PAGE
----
Early life adversity and adult social relationships have independent effects on survival in a wild animal model of aging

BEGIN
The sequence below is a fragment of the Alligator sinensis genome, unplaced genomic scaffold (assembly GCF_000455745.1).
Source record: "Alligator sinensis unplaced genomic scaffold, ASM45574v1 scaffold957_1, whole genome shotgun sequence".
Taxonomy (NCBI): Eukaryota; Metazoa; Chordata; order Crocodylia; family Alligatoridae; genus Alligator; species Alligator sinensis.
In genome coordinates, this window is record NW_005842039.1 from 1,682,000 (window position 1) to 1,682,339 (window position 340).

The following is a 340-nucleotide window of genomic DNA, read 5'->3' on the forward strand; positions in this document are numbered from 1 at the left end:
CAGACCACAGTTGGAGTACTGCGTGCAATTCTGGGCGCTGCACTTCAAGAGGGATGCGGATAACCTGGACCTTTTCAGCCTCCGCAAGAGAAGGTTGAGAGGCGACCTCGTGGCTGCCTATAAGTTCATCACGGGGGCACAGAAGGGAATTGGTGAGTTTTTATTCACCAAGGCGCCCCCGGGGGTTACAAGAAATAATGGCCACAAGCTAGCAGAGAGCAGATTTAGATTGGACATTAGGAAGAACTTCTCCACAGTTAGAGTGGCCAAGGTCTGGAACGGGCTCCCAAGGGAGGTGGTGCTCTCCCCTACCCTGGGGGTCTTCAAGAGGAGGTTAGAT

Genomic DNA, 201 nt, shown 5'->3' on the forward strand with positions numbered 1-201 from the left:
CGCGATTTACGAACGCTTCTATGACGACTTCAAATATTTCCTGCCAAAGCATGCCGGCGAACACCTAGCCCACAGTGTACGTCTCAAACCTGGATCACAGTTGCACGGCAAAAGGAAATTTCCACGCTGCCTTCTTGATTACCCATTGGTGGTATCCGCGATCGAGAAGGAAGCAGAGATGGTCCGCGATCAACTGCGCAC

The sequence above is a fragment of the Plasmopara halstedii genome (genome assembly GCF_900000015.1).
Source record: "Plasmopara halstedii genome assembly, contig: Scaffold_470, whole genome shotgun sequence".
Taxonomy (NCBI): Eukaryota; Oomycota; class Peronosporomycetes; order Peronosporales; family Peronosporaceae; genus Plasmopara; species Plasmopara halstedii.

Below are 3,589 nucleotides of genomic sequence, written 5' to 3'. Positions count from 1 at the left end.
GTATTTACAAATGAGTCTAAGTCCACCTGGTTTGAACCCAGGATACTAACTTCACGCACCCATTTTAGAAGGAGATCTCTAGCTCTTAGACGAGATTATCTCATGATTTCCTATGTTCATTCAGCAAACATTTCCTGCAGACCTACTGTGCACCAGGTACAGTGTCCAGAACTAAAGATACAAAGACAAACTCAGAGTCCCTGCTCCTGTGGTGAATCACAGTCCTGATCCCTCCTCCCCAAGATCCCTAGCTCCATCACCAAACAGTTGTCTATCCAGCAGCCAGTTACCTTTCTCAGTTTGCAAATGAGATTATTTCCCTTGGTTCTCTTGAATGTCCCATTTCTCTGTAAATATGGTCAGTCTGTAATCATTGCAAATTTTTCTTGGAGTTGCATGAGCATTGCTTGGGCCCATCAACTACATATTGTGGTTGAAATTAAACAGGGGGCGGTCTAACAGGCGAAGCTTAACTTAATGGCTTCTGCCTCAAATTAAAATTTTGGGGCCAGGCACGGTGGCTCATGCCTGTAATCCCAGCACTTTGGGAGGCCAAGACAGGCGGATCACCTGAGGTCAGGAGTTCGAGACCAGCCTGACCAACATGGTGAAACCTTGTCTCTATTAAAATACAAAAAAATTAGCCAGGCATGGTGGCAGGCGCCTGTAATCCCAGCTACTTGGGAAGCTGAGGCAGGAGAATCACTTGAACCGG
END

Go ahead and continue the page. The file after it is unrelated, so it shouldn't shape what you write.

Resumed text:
Does social isolation in adulthood predict survival because socially isolated individuals are already unhealthy due to adversity earlier in life ("health selection")? Or do adult social environments directly cause poor health and increased mortality risk ("social causation")? These alternative hypotheses are difficult to disentangle in humans because prospective data on survival and the environment for both early life and adulthood are rarely available. Using data from the baboon population of Amboseli, Kenya, a model for human behavior and aging, we show that early adversity and adult social isolation contribute independently to reduced adult survival, in support of both health selection and social causation. Further, strong social bonds and high social status can buffer some negative effects of early adversity on survival. These results support a growing change in perspective, away from "either-or" hypotheses and towards a multi-causal perspective that points to multiple opportunities to mitigate the effects of social adversity.